4 Min Read
* JBS says ranches mentioned by Greenpeace not on Ibama list
* JBS says Greenpeace may cause it to lose business
* Greenpeace says other meatpackers have been forthright
By Fabiola Gomes
SAO PAULO, June 6 (Reuters) - Brazil's JBS, the world's largest meat company, said on Wednesday it would sue environmental organization Greenpeace for what it called false claims that could cause it to lose business and hurt its image.
In a report it released this week, Greenpeace accused the company of breaking an accord that JBS and other Brazilian meat packers signed in 2009 promising not to purchase cattle raised on deforested pastures. Greenpeace said JBS had bought cattle raised on Indian reserves and other restricted areas.
JBS said in a market filing on Wednesday that all the accusations Greenpeace had made against it in the report were false and "lead society to a false conclusion." It said would take Greenpeace to court for material damages and for making accusations harmful to its image.
JBS, which did not say how much it would seek in compensation, said the report could cause it to lose existing contracts and future business.
The report is part of an effort by Greenpeace and other environmentalists to highlight the role of food producers in the destruction of the Amazon rainforest. It comes in the run-up to Rio + 20, a United Nations summit on sustainable development being hosted by Brazil.
Although Brazil has made great strides over the past decade in slowing the pace of deforestation, ranchers remain among the main offenders behind continued clearcutting.
JBS's Mercosur Regional President Jose Augusto de Carvalho said at a news conference on Wednesday afternoon, held to address the report, that the company had so far not received any contract cancellations.
Carvalho said JBS had contracted an independent company to audit its purchases of cattle in the region that were called into question in the report.
JBS said in the filing that it is one of Brazil's most advanced meatpackers in terms of sustainable business practices. It said the ranches deemed problematic by Greenpeace in the report are not flagged as irregular by Ibama, Brazil's environmental regulator.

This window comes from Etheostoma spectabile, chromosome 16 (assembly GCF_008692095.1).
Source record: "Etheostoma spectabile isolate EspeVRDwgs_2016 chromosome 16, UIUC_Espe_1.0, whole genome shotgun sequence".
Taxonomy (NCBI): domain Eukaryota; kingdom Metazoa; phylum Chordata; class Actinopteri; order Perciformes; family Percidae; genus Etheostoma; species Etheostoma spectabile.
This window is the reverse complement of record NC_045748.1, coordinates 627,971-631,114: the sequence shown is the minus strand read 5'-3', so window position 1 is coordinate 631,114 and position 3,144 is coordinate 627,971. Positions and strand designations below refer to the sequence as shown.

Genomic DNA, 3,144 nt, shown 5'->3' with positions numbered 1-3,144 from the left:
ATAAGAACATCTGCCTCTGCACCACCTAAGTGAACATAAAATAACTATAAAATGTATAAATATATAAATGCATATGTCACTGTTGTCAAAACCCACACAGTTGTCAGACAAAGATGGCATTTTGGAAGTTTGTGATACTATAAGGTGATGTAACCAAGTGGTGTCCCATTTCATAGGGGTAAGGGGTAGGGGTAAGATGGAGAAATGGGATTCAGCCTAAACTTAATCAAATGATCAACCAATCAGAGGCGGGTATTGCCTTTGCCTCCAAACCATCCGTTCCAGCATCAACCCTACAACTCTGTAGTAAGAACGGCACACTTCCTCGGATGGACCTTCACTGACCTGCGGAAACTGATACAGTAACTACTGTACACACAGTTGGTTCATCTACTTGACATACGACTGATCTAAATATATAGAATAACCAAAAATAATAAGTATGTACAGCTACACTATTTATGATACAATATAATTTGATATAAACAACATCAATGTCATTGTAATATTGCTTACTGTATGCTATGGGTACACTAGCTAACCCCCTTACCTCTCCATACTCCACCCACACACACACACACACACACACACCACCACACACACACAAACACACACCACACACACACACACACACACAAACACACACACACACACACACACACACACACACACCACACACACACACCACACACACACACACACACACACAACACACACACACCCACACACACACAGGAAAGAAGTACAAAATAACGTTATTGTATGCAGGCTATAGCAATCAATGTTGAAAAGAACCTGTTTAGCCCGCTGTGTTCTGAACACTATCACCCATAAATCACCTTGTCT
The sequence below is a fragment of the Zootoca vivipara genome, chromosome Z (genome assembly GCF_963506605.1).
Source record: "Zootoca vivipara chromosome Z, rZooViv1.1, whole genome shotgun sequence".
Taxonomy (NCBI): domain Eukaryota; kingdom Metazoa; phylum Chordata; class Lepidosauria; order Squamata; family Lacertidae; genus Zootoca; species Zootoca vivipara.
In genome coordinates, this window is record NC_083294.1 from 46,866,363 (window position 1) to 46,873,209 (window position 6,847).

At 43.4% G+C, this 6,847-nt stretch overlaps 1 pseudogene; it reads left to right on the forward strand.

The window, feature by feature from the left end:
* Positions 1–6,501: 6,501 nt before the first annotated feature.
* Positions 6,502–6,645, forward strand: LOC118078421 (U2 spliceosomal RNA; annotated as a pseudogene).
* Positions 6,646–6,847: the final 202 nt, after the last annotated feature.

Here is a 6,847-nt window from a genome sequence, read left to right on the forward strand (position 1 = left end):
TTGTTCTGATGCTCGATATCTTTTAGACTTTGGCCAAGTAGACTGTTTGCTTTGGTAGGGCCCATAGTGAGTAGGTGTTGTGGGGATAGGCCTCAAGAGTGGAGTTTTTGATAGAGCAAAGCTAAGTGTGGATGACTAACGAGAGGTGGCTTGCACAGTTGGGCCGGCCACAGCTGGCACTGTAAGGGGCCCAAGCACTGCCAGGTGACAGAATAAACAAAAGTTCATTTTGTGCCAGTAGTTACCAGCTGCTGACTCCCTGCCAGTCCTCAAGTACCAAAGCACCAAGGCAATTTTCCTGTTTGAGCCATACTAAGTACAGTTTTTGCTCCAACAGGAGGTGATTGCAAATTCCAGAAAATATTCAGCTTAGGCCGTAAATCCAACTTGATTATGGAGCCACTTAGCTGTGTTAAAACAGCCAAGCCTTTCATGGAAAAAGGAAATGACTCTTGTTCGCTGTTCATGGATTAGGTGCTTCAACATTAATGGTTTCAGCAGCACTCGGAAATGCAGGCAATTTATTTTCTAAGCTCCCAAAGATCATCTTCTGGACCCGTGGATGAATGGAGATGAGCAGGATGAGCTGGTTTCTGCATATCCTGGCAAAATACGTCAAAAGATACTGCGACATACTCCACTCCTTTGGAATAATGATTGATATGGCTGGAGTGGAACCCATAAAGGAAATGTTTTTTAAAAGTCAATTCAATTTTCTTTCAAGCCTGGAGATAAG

Greenpeace said it has been meeting with the companies that signed the pledge not to use cattle from deforested land. Andre Muggiati, Greenpeace's coordinator for the Amazon region, said it published the report after noticing "failures" in JBS's compliance with the accord.
"There have been many meetings, and JBS fails to present a consistent accounting," Muggiati said. "There have been successive failures.
Greenpeace said at least six European companies that buy JBS beef and leather have said they could cancel or not renew their contracts. The bulk of the report focused on beef from Brazil's center-west state of Mato Grosso, a major cattle and grains producer.
Muggiati said two other big beef processors in the state, Marfrig and Minerva, had no problems proving the origins of their cattle.
Greenpeace released a report in October 2011 in which it made similar charges that JBS denied at the time.
The company, once a small, family owned slaughterhouse business, grew into global food company in recent years after a merger and acquisitions spree financed by Brazil's state development bank. closed up 3.3 percent at 5.63 reais, while Bovespa index closed up 3.2 percent.